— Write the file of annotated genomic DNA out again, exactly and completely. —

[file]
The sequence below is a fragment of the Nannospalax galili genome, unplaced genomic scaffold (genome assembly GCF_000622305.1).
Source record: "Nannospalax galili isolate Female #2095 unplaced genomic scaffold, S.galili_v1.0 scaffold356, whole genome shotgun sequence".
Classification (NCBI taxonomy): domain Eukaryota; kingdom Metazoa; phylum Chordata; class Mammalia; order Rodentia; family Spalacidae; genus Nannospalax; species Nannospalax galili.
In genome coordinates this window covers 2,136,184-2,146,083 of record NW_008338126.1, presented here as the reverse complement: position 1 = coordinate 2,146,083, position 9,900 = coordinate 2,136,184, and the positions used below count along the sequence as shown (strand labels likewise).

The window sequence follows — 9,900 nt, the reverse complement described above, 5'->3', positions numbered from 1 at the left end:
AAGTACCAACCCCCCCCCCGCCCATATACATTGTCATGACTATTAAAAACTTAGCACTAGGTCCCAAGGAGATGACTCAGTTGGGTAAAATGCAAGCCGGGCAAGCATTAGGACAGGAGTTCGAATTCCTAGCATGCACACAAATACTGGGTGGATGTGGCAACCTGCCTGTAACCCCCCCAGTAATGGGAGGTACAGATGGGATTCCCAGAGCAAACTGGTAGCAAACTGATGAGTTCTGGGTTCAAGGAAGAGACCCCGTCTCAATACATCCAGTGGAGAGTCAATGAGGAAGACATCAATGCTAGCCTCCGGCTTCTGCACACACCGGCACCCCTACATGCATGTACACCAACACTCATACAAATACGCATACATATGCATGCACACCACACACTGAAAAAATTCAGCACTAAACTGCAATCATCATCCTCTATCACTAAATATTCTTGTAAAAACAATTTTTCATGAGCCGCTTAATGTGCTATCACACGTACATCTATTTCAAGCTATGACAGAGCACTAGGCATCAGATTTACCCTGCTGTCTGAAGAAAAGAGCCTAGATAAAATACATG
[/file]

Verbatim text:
The sequence below is a fragment of the Nannospalax galili genome, unplaced genomic scaffold (genome assembly GCF_000622305.1).
Source record: "Nannospalax galili isolate Female #2095 unplaced genomic scaffold, S.galili_v1.0 scaffold356, whole genome shotgun sequence".
Classification (NCBI taxonomy): domain Eukaryota; kingdom Metazoa; phylum Chordata; class Mammalia; order Rodentia; family Spalacidae; genus Nannospalax; species Nannospalax galili.
In genome coordinates this window covers 2,136,184-2,146,083 of record NW_008338126.1, presented here as the reverse complement: position 1 = coordinate 2,146,083, position 9,900 = coordinate 2,136,184, and the positions used below count along the sequence as shown (strand labels likewise).

The window sequence follows — 9,900 nt, the reverse complement described above, 5'->3', positions numbered from 1 at the left end:
AAGTACCAACCCCCCCCCCGCCCATATACATTGTCATGACTATTAAAAACTTAGCACTAGGTCCCAAGGAGATGACTCAGTTGGGTAAAATGCAAGCCGGGCAAGCATTAGGACAGGAGTTCGAATTCCTAGCATGCACACAAATACTGGGTGGATGTGGCAACCTGCCTGTAACCCCCCCAGTAATGGGAGGTACAGATGGGATTCCCAGAGCAAACTGGTAGCAAACTGATGAGTTCTGGGTTCAAGGAAGAGACCCCGTCTCAATACATCCAGTGGAGAGTCAATGAGGAAGACATCAATGCTAGCCTCCGGCTTCTGCACACACCGGCACCCCTACATGCATGTACACCAACACTCATACAAATACGCATACATATGCATGCACACCACACACTGAAAAAATTCAGCACTAAACTGCAATCATCATCCTCTATCACTAAATATTCTTGTAAAAACAATTTTTCATGAGCCGCTTAATGTGCTATCACACGTACATCTATTTCAAGCTATGACAGAGCACTAGGCATCAGATTTACCCTGCTGTCTGAAGAAAAGAGCCTAGATAAAATACATG